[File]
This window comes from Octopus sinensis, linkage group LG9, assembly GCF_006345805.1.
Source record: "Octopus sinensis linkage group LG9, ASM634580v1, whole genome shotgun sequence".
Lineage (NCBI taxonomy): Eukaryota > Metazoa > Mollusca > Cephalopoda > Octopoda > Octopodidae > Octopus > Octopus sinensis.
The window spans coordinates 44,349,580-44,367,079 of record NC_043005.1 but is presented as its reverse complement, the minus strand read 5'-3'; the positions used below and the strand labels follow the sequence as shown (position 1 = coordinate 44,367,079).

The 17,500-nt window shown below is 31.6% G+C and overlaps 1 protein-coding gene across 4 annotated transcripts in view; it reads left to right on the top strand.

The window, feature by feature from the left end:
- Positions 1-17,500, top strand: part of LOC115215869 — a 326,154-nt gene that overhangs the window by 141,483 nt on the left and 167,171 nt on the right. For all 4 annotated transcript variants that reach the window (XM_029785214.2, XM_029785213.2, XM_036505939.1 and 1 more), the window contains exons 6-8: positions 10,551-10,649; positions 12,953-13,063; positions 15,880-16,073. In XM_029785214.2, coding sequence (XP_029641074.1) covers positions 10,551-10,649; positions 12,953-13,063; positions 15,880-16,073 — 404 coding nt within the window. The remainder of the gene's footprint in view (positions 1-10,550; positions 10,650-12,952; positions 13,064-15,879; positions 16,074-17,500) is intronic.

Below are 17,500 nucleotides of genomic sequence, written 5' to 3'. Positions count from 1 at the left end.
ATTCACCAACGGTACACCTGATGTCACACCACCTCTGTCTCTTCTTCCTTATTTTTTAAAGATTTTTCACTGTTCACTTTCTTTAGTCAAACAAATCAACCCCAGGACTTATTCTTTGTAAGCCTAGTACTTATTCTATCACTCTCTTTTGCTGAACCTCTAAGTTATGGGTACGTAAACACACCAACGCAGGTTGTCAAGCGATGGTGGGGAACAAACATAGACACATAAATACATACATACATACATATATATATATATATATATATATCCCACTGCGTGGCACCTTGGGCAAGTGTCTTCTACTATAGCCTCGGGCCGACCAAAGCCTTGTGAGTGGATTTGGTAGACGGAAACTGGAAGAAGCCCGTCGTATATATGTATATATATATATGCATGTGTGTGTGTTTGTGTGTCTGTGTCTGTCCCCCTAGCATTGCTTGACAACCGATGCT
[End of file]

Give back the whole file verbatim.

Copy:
This window comes from Octopus sinensis, linkage group LG9, assembly GCF_006345805.1.
Source record: "Octopus sinensis linkage group LG9, ASM634580v1, whole genome shotgun sequence".
Lineage (NCBI taxonomy): Eukaryota > Metazoa > Mollusca > Cephalopoda > Octopoda > Octopodidae > Octopus > Octopus sinensis.
The window spans coordinates 44,349,580-44,367,079 of record NC_043005.1 but is presented as its reverse complement, the minus strand read 5'-3'; the positions used below and the strand labels follow the sequence as shown (position 1 = coordinate 44,367,079).

The 17,500-nt window shown below is 31.6% G+C and overlaps 1 protein-coding gene across 4 annotated transcripts in view; it reads left to right on the top strand.

The window, feature by feature from the left end:
- Positions 1-17,500, top strand: part of LOC115215869 — a 326,154-nt gene that overhangs the window by 141,483 nt on the left and 167,171 nt on the right. For all 4 annotated transcript variants that reach the window (XM_029785214.2, XM_029785213.2, XM_036505939.1 and 1 more), the window contains exons 6-8: positions 10,551-10,649; positions 12,953-13,063; positions 15,880-16,073. In XM_029785214.2, coding sequence (XP_029641074.1) covers positions 10,551-10,649; positions 12,953-13,063; positions 15,880-16,073 — 404 coding nt within the window. The remainder of the gene's footprint in view (positions 1-10,550; positions 10,650-12,952; positions 13,064-15,879; positions 16,074-17,500) is intronic.

Below are 17,500 nucleotides of genomic sequence, written 5' to 3'. Positions count from 1 at the left end.
ATTCACCAACGGTACACCTGATGTCACACCACCTCTGTCTCTTCTTCCTTATTTTTTAAAGATTTTTCACTGTTCACTTTCTTTAGTCAAACAAATCAACCCCAGGACTTATTCTTTGTAAGCCTAGTACTTATTCTATCACTCTCTTTTGCTGAACCTCTAAGTTATGGGTACGTAAACACACCAACGCAGGTTGTCAAGCGATGGTGGGGAACAAACATAGACACATAAATACATACATACATACATATATATATATATATATATATATCCCACTGCGTGGCACCTTGGGCAAGTGTCTTCTACTATAGCCTCGGGCCGACCAAAGCCTTGTGAGTGGATTTGGTAGACGGAAACTGGAAGAAGCCCGTCGTATATATGTATATATATATATGCATGTGTGTGTGTTTGTGTGTCTGTGTCTGTCCCCCTAGCATTGCTTGACAACCGATGCT